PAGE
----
The United States District Court for the Eastern District of New York dismissed a class action alleging that a law firm hired to conduct foreclosures violated both the Fair Debt Collection Practices Act and recently enacted New York statutes requiring pre-foreclosure settlement conferences. Plaintiffs, homeowners facing foreclosure, alleged that defendant violated the FDCPA by failing to provide them with a request for judicial intervention form used to arrange the pre-foreclosure settlement conference.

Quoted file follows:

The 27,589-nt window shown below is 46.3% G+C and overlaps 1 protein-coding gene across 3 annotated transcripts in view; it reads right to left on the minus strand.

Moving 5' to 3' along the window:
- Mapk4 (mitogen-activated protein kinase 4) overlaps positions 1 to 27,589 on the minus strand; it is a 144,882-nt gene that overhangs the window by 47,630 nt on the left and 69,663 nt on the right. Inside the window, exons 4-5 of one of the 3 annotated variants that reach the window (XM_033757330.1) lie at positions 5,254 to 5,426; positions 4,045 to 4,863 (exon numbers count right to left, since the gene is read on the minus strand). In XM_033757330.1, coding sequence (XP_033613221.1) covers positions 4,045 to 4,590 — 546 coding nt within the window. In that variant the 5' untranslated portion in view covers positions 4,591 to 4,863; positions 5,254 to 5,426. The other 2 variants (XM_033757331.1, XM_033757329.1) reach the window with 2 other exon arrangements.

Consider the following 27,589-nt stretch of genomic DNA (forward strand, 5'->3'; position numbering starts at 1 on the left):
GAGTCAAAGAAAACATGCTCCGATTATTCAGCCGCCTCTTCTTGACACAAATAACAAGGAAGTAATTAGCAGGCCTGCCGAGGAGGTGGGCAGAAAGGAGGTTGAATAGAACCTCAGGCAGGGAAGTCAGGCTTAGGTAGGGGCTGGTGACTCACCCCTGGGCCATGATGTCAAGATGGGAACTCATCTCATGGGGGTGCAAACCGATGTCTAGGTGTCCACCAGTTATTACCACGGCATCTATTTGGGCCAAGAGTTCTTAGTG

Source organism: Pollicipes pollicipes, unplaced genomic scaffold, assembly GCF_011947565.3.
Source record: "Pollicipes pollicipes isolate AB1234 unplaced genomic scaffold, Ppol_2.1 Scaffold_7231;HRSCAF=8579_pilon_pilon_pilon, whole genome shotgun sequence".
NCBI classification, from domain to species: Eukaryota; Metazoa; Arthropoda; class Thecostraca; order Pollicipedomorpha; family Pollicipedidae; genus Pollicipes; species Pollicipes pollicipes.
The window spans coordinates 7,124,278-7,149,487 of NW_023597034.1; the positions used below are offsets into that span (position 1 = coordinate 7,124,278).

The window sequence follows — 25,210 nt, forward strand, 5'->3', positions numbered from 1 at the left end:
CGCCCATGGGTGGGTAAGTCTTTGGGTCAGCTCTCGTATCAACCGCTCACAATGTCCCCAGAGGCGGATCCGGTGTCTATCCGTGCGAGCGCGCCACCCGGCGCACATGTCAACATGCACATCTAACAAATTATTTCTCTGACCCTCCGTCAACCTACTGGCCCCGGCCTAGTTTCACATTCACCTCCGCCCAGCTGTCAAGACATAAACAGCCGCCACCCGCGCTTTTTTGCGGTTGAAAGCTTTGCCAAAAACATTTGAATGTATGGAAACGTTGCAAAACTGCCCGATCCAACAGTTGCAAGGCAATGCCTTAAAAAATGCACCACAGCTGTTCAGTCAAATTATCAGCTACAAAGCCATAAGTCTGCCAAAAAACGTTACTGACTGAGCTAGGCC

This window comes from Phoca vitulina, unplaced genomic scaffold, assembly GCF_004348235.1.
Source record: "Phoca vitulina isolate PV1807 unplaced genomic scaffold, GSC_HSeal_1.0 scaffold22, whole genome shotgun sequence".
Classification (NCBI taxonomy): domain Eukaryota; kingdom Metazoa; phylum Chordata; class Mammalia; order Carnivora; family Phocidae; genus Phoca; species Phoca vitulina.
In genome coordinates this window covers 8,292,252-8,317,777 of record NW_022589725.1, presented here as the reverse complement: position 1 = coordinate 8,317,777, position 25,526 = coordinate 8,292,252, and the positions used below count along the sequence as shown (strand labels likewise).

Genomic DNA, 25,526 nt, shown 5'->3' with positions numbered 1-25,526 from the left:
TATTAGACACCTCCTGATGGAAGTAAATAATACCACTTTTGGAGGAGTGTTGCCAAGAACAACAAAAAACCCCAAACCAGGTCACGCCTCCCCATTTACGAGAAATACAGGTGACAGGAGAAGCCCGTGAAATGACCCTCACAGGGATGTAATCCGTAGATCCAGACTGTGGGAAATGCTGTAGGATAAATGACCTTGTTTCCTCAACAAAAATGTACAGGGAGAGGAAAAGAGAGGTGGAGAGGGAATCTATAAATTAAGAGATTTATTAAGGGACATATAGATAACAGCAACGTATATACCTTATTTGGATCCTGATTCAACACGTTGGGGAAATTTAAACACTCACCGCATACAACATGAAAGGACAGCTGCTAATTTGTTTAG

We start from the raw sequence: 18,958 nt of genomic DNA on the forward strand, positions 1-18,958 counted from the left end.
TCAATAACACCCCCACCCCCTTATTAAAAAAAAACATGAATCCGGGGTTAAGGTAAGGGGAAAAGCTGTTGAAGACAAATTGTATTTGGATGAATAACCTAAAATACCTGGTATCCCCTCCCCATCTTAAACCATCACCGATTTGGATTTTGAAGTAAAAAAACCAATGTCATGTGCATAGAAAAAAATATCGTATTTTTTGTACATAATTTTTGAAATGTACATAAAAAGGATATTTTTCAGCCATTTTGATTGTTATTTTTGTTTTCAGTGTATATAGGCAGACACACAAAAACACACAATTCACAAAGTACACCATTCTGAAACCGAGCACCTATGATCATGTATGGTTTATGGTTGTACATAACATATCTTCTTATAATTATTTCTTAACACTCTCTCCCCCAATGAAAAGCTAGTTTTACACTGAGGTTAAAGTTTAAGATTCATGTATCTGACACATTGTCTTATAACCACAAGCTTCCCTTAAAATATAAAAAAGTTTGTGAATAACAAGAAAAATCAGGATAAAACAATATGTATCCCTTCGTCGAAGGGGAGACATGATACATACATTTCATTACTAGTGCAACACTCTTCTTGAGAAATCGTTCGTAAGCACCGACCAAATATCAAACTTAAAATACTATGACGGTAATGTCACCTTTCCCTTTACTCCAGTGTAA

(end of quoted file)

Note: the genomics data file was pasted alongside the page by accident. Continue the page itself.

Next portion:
Recognizing that “[n]ot every violation of state or city law amounts to a violation of the FDCPA,” the Court dismissed the claims as a matter of law, explaining that because the alleged activity did not violate a specific provision of the FDCPA, nor any analogous provision of New York law, the failure to provide the required form was not actionable as an unfair debt collection practice. The Court further noted its hesitation, under principles of comity, to rule that the FDCPA would subsume comparable provisions of New York law governing debt collection—particularly in light of the ongoing judicial foreclosure suits at issue while the federal case was pending, and the unsettled nature of the appropriate remedy for failing to provide the required form. The Court also dismissed the one state-law claim, alleging violation of a New York statute prohibiting “deceptive act[s] or practice[s],” declining supplemental jurisdiction, but noted that the dismissal was without prejudice to plaintiffs’ pursuit of such a claim in state court.